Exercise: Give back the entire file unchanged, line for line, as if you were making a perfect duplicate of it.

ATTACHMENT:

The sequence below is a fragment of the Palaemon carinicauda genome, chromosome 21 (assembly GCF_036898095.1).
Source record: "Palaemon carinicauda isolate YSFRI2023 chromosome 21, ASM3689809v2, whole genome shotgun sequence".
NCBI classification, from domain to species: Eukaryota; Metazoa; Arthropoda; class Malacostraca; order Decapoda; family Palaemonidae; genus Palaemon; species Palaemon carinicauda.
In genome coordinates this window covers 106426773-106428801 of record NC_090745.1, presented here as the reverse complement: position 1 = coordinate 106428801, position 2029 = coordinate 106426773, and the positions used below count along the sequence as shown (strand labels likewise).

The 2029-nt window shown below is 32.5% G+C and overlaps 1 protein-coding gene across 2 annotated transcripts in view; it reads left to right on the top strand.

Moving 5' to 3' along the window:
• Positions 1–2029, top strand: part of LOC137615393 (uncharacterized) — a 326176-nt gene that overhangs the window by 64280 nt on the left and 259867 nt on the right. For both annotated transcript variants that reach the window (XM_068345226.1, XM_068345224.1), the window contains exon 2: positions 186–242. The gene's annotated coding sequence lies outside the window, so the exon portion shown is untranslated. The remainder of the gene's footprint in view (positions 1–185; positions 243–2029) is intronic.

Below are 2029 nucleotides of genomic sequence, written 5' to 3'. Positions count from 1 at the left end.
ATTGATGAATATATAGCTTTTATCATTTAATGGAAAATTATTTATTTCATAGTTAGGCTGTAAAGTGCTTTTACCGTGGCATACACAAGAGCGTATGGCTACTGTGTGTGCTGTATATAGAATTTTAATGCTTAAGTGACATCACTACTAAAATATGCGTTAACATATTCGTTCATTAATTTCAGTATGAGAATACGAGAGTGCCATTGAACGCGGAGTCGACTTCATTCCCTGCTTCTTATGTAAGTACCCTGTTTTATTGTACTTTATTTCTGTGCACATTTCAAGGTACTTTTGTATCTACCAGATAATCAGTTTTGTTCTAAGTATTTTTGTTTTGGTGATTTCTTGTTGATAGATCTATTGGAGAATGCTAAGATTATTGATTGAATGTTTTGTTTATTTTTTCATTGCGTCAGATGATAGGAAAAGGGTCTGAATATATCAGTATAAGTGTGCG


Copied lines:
The sequence below is a fragment of the Palaemon carinicauda genome, chromosome 21 (assembly GCF_036898095.1).
Source record: "Palaemon carinicauda isolate YSFRI2023 chromosome 21, ASM3689809v2, whole genome shotgun sequence".
NCBI classification, from domain to species: Eukaryota; Metazoa; Arthropoda; class Malacostraca; order Decapoda; family Palaemonidae; genus Palaemon; species Palaemon carinicauda.
In genome coordinates this window covers 106426773-106428801 of record NC_090745.1, presented here as the reverse complement: position 1 = coordinate 106428801, position 2029 = coordinate 106426773, and the positions used below count along the sequence as shown (strand labels likewise).

The 2029-nt window shown below is 32.5% G+C and overlaps 1 protein-coding gene across 2 annotated transcripts in view; it reads left to right on the top strand.

Moving 5' to 3' along the window:
• Positions 1–2029, top strand: part of LOC137615393 (uncharacterized) — a 326176-nt gene that overhangs the window by 64280 nt on the left and 259867 nt on the right. For both annotated transcript variants that reach the window (XM_068345226.1, XM_068345224.1), the window contains exon 2: positions 186–242. The gene's annotated coding sequence lies outside the window, so the exon portion shown is untranslated. The remainder of the gene's footprint in view (positions 1–185; positions 243–2029) is intronic.

Below are 2029 nucleotides of genomic sequence, written 5' to 3'. Positions count from 1 at the left end.
ATTGATGAATATATAGCTTTTATCATTTAATGGAAAATTATTTATTTCATAGTTAGGCTGTAAAGTGCTTTTACCGTGGCATACACAAGAGCGTATGGCTACTGTGTGTGCTGTATATAGAATTTTAATGCTTAAGTGACATCACTACTAAAATATGCGTTAACATATTCGTTCATTAATTTCAGTATGAGAATACGAGAGTGCCATTGAACGCGGAGTCGACTTCATTCCCTGCTTCTTATGTAAGTACCCTGTTTTATTGTACTTTATTTCTGTGCACATTTCAAGGTACTTTTGTATCTACCAGATAATCAGTTTTGTTCTAAGTATTTTTGTTTTGGTGATTTCTTGTTGATAGATCTATTGGAGAATGCTAAGATTATTGATTGAATGTTTTGTTTATTTTTTCATTGCGTCAGATGATAGGAAAAGGGTCTGAATATATCAGTATAAGTGTGCG